KALAMAZOO, Mich. — Dozens of cadets with the Police Academy spent their Thursday afternoon filling large white bags with thick heavy sand. Some cadets shoveled it in while others tied up the bags. Within an hour, they stacked them one on top of the other in front the doors at police headquarters in preparation for Saturday’s floods.
“What we want to talk bout today is what we’re anticipating to be historic flooding on the Kalamazoo River,” said City Manager Jim Ritsema during a press conference at City Hall. “This will occur likely Saturday night and it will be, what we’re anticipating, more than what we saw in the historic flood of 2008.”
According to the National Weather Service, water is expected to rise to at least 11.4-feet, which is a foot more than what the river crested at in 2008, said the city’s public services director Jim Baker. Over 60 homes and businesses are expected to be affected, including traffic around Bronson Hospital.
“The ability for citizens and business travel around Kalamazoo will be severely limited on north/south road access,” said Baker standing next to officials with KDPS and the county's Sheriff’s Office. “We’re currently working on traffic control plans [and] detour routes.”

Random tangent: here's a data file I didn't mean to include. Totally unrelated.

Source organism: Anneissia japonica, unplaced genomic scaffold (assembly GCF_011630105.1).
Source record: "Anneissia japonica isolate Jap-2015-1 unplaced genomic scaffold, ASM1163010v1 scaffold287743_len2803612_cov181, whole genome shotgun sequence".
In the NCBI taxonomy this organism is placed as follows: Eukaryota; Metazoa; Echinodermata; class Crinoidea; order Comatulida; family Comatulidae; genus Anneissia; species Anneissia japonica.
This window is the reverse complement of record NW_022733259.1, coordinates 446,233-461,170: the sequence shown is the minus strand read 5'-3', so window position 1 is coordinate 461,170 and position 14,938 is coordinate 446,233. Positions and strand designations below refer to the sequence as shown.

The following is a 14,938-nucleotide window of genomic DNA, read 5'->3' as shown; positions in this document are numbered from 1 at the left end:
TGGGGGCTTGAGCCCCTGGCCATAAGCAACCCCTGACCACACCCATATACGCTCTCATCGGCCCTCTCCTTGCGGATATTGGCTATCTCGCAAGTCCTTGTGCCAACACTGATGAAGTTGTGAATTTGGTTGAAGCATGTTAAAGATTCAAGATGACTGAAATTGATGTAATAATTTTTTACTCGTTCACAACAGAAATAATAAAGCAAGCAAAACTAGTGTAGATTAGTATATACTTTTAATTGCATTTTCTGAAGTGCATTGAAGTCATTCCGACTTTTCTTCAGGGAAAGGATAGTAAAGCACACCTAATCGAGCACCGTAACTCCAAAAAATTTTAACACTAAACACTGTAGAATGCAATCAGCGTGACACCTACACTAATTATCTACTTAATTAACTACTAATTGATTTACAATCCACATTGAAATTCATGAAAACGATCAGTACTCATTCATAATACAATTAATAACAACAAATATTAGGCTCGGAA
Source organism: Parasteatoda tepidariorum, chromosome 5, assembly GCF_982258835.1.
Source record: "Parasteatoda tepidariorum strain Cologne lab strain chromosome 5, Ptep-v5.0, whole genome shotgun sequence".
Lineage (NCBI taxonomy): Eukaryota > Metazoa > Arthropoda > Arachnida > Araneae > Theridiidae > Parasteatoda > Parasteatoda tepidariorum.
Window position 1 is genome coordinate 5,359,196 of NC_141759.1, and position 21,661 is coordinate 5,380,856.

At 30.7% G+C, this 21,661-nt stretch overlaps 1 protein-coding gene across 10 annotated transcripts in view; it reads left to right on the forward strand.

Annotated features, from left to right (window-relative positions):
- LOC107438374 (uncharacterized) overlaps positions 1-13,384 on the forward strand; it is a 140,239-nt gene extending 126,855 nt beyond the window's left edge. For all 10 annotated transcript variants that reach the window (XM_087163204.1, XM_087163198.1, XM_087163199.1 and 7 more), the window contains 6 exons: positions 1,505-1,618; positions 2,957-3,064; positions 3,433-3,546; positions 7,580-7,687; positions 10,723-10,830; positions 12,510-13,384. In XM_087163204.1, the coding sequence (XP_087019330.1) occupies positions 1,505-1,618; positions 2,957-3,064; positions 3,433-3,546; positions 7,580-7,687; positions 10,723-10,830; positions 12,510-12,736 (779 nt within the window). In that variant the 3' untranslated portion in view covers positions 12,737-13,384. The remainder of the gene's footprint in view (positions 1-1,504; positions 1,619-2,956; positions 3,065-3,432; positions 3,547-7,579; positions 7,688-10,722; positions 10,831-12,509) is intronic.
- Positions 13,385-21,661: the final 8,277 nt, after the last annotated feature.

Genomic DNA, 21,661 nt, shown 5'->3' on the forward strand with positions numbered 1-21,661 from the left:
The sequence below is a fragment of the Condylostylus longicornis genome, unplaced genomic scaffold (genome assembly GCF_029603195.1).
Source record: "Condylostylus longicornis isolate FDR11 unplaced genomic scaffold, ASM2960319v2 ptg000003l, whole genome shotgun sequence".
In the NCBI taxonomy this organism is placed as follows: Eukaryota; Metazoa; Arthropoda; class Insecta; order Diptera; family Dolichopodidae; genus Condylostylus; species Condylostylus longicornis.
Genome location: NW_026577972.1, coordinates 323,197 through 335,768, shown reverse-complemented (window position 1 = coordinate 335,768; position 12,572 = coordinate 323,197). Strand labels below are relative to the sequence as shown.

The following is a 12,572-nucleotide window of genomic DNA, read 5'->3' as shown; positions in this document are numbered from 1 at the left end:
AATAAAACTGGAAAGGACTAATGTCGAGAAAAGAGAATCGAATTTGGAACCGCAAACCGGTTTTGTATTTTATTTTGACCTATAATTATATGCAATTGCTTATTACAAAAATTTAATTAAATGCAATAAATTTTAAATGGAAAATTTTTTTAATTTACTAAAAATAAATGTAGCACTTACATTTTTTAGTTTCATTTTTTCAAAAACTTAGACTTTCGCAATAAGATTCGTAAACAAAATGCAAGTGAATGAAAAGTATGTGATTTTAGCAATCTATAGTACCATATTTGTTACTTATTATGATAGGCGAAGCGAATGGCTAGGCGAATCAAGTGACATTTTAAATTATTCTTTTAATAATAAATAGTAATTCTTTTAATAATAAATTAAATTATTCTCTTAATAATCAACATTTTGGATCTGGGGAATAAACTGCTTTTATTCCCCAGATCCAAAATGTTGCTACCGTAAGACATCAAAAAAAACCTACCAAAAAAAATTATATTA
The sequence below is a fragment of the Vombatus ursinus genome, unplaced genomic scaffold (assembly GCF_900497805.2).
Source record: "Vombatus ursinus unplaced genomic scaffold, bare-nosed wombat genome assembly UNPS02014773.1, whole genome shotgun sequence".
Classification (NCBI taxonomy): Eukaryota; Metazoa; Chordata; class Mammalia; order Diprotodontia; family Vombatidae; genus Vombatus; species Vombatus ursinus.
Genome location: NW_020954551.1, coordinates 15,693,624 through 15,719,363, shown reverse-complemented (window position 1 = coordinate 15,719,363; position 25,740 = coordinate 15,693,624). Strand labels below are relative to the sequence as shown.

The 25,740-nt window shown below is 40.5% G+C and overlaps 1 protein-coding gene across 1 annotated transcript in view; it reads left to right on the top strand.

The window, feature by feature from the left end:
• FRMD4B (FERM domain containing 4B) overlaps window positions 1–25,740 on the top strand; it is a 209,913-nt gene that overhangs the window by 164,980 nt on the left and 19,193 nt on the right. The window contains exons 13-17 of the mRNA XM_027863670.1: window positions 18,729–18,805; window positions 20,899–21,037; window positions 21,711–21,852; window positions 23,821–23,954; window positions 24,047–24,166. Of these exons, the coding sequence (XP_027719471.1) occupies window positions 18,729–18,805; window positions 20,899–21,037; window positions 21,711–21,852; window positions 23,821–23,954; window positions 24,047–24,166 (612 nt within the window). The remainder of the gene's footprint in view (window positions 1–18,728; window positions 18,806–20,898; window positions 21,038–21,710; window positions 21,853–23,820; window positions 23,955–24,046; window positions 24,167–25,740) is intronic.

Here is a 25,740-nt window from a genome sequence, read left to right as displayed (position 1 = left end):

Officials said closures will be posted to the city’s web page. However, their main concern is the public's safety. They’re asking all residents to stay out of standing water on Saturday.
“You don’t know what’s in there, whether it’s electric wires, could be raw sewage,” said Pat Wright with Kalamazoo County Emergency Management. “If you’re driving down a road and it’s covered, you don’t know what’s under there, if the road is washed away, don’t pass through it. Actually, water that’s ankle deep can be moving fast enough to knock you off your feet.”
City leaders in Battle Creek are issuing the same warning to their residents. David VanDorsten, lives up on a hill near Bailey Park and he said the water creeped up in his basement to levels he’s never seen before.
“I was telling my wife this, if my basement got flooded Battle Creek would be in a state of emergency because they would be totally underwater by 5 feet,” said VanDorsten. “That’s how bad it would be.”
VanDorsten was out with his wife at ANYBodies playground looking at the floods. He believes the water will recede but if more precipitation comes this weekend, then it could get worse.
“I’ve lived here my whole life and I’ve never ever seen anything come up this high,” he said. “And thats saying a lot because I’m 71-years-old and I’m telling you right now I grew up here and I’ve never seen it like this.”